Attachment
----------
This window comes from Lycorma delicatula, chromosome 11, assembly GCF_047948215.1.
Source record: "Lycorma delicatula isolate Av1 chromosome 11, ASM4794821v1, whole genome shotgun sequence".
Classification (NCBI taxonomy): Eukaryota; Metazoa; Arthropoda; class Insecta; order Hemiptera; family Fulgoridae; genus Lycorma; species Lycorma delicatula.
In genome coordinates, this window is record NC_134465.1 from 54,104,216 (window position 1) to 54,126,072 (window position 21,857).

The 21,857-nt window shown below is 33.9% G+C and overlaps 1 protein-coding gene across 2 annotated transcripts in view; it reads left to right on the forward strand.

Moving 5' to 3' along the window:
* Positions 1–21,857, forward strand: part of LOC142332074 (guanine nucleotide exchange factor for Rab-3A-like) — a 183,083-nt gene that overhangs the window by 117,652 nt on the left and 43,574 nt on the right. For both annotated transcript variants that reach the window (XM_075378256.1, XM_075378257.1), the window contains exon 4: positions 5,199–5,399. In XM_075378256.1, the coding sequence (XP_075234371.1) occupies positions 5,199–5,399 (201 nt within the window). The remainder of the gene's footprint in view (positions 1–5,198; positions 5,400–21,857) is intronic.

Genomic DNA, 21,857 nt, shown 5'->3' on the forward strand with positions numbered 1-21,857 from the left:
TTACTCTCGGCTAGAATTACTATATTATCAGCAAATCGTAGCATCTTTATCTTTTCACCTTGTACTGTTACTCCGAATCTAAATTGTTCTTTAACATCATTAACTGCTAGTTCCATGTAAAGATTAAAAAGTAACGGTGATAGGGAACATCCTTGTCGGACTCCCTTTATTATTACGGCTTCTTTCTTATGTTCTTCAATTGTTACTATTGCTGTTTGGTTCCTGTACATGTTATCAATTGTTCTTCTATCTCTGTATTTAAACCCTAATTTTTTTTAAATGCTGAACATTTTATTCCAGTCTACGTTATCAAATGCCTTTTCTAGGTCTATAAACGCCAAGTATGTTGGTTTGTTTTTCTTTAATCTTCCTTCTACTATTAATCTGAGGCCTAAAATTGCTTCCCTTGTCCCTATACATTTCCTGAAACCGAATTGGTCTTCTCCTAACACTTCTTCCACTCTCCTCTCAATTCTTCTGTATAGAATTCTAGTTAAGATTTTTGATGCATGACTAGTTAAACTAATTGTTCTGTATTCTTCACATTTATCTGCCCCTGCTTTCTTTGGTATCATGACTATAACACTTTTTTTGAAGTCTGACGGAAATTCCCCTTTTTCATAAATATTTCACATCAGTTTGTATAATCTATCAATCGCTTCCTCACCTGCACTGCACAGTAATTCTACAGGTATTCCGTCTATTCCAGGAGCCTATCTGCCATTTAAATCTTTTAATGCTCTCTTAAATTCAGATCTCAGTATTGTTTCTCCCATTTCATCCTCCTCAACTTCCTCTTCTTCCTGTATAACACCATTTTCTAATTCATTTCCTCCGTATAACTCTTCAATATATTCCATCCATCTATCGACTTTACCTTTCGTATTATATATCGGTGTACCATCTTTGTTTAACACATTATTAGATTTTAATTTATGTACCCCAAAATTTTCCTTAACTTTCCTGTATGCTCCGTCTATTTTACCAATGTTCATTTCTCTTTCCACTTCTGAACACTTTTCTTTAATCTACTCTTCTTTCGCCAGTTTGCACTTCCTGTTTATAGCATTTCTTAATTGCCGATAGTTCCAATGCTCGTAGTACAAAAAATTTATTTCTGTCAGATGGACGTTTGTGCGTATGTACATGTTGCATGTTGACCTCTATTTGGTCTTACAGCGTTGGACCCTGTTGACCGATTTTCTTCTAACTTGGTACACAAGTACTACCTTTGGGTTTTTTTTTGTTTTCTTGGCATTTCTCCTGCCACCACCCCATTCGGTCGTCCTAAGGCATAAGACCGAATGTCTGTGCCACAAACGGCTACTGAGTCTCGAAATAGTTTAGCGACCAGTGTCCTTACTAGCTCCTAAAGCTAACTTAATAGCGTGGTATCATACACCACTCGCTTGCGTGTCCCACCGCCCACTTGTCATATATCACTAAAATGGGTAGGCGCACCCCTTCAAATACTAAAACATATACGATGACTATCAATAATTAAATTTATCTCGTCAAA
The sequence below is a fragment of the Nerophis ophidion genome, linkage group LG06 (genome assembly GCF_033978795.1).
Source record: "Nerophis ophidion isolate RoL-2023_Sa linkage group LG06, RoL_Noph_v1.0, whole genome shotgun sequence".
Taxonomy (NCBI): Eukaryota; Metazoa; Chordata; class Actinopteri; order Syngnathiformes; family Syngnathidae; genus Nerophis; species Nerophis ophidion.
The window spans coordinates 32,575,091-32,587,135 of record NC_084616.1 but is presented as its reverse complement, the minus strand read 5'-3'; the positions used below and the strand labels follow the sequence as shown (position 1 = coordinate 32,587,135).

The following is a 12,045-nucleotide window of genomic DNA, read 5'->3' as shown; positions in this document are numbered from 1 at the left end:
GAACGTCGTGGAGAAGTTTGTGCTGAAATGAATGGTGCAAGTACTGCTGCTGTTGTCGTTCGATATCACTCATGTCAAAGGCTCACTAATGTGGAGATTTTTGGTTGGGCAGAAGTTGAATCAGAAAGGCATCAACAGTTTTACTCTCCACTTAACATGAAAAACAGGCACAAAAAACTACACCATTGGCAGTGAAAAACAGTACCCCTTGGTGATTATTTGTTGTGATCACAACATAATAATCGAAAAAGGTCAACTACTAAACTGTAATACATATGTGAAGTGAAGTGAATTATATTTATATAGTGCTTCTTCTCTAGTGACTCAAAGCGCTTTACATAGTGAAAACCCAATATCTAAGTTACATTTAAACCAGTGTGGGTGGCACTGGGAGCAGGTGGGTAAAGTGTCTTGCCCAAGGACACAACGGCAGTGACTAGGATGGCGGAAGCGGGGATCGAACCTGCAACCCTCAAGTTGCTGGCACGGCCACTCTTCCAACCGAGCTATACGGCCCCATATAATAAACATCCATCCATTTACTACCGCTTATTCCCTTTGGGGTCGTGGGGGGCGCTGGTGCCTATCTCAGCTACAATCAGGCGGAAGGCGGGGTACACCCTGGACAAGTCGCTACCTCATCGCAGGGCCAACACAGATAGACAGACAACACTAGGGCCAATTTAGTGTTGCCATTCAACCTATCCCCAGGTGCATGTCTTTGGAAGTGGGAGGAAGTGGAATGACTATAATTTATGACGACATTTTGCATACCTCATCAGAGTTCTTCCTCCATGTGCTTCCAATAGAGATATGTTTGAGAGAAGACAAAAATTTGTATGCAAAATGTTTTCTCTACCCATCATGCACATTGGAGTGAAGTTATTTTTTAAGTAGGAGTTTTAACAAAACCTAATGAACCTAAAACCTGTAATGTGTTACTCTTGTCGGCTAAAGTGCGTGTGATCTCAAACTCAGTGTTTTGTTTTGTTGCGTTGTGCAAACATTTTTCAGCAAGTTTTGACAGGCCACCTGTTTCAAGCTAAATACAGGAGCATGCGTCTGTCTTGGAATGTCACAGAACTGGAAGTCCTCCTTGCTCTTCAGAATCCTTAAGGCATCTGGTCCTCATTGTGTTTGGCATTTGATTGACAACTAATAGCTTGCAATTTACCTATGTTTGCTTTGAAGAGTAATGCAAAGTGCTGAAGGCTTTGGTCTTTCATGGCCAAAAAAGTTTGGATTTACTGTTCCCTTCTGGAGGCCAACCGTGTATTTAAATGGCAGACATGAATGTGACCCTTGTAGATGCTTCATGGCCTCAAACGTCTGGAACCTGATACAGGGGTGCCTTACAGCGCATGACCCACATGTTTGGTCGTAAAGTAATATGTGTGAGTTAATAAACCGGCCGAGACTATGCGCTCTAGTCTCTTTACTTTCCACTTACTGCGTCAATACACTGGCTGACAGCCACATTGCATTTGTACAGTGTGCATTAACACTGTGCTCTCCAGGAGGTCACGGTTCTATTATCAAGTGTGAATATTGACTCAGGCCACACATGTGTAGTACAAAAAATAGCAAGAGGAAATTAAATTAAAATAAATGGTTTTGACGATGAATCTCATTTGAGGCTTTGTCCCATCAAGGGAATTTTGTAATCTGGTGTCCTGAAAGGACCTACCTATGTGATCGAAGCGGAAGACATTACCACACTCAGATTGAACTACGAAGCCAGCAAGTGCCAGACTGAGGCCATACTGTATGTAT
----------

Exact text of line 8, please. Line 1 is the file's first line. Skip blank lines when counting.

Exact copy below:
Genomic DNA, 21,857 nt, shown 5'->3' on the forward strand with positions numbered 1-21,857 from the left: